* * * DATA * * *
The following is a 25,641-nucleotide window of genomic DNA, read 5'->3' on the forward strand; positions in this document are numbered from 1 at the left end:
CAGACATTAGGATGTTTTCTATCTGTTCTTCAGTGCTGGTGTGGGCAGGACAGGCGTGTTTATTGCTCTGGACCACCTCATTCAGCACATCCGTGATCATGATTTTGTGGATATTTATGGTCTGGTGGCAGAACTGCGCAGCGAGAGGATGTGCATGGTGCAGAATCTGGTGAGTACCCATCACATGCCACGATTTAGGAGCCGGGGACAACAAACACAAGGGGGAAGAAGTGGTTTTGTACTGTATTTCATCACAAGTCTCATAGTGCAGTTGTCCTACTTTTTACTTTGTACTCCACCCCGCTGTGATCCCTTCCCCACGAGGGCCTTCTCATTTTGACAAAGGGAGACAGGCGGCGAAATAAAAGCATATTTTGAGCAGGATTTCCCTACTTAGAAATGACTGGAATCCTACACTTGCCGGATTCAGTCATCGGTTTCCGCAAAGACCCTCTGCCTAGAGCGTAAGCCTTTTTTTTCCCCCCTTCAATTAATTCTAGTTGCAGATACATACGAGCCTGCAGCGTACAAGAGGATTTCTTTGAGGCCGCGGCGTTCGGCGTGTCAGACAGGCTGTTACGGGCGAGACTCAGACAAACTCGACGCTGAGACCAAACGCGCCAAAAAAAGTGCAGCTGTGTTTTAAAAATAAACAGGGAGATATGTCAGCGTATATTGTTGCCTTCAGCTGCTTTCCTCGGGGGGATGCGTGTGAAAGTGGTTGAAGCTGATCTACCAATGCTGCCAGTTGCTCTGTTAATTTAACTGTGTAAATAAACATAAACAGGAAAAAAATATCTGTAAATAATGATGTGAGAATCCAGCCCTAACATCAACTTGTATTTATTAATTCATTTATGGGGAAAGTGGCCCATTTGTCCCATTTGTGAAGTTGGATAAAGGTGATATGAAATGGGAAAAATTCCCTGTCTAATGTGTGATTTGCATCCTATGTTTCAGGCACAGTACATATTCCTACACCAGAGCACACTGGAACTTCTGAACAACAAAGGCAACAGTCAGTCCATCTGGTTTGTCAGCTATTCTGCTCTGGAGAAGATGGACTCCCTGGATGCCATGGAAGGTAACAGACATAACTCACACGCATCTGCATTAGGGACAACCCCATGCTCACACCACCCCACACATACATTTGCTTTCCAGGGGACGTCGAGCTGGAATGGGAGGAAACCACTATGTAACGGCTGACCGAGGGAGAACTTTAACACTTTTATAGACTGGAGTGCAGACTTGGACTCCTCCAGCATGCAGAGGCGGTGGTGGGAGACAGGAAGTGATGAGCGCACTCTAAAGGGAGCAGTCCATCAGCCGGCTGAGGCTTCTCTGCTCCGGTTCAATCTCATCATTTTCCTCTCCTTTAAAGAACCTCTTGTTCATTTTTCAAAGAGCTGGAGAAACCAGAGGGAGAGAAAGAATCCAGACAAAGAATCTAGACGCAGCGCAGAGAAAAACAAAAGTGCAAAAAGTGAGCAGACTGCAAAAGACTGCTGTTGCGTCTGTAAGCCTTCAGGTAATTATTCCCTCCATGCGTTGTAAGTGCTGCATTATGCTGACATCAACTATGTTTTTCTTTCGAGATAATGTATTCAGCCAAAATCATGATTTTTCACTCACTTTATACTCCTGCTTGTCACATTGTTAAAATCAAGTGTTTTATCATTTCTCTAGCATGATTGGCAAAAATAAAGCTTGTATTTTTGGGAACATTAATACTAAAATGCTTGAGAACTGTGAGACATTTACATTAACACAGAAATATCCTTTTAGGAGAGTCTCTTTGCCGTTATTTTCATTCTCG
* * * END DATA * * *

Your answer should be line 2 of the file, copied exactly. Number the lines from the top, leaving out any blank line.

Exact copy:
CAGACATTAGGATGTTTTCTATCTGTTCTTCAGTGCTGGTGTGGGCAGGACAGGCGTGTTTATTGCTCTGGACCACCTCATTCAGCACATCCGTGATCATGATTTTGTGGATATTTATGGTCTGGTGGCAGAACTGCGCAGCGAGAGGATGTGCATGGTGCAGAATCTGGTGAGTACCCATCACATGCCACGATTTAGGAGCCGGGGACAACAAACACAAGGGGGAAGAAGTGGTTTTGTACTGTATTTCATCACAAGTCTCATAGTGCAGTTGTCCTACTTTTTACTTTGTACTCCACCCCGCTGTGATCCCTTCCCCACGAGGGCCTTCTCATTTTGACAAAGGGAGACAGGCGGCGAAATAAAAGCATATTTTGAGCAGGATTTCCCTACTTAGAAATGACTGGAATCCTACACTTGCCGGATTCAGTCATCGGTTTCCGCAAAGACCCTCTGCCTAGAGCGTAAGCCTTTTTTTTCCCCCCTTCAATTAATTCTAGTTGCAGATACATACGAGCCTGCAGCGTACAAGAGGATTTCTTTGAGGCCGCGGCGTTCGGCGTGTCAGACAGGCTGTTACGGGCGAGACTCAGACAAACTCGACGCTGAGACCAAACGCGCCAAAAAAAGTGCAGCTGTGTTTTAAAAATAAACAGGGAGATATGTCAGCGTATATTGTTGCCTTCAGCTGCTTTCCTCGGGGGGATGCGTGTGAAAGTGGTTGAAGCTGATCTACCAATGCTGCCAGTTGCTCTGTTAATTTAACTGTGTAAATAAACATAAACAGGAAAAAAATATCTGTAAATAATGATGTGAGAATCCAGCCCTAACATCAACTTGTATTTATTAATTCATTTATGGGGAAAGTGGCCCATTTGTCCCATTTGTGAAGTTGGATAAAGGTGATATGAAATGGGAAAAATTCCCTGTCTAATGTGTGATTTGCATCCTATGTTTCAGGCACAGTACATATTCCTACACCAGAGCACACTGGAACTTCTGAACAACAAAGGCAACAGTCAGTCCATCTGGTTTGTCAGCTATTCTGCTCTGGAGAAGATGGACTCCCTGGATGCCATGGAAGGTAACAGACATAACTCACACGCATCTGCATTAGGGACAACCCCATGCTCACACCACCCCACACATACATTTGCTTTCCAGGGGACGTCGAGCTGGAATGGGAGGAAACCACTATGTAACGGCTGACCGAGGGAGAACTTTAACACTTTTATAGACTGGAGTGCAGACTTGGACTCCTCCAGCATGCAGAGGCGGTGGTGGGAGACAGGAAGTGATGAGCGCACTCTAAAGGGAGCAGTCCATCAGCCGGCTGAGGCTTCTCTGCTCCGGTTCAATCTCATCATTTTCCTCTCCTTTAAAGAACCTCTTGTTCATTTTTCAAAGAGCTGGAGAAACCAGAGGGAGAGAAAGAATCCAGACAAAGAATCTAGACGCAGCGCAGAGAAAAACAAAAGTGCAAAAAGTGAGCAGACTGCAAAAGACTGCTGTTGCGTCTGTAAGCCTTCAGGTAATTATTCCCTCCATGCGTTGTAAGTGCTGCATTATGCTGACATCAACTATGTTTTTCTTTCGAGATAATGTATTCAGCCAAAATCATGATTTTTCACTCACTTTATACTCCTGCTTGTCACATTGTTAAAATCAAGTGTTTTATCATTTCTCTAGCATGATTGGCAAAAATAAAGCTTGTATTTTTGGGAACATTAATACTAAAATGCTTGAGAACTGTGAGACATTTACATTAACACAGAAATATCCTTTTAGGAGAGTCTCTTTGCCGTTATTTTCATTCTCG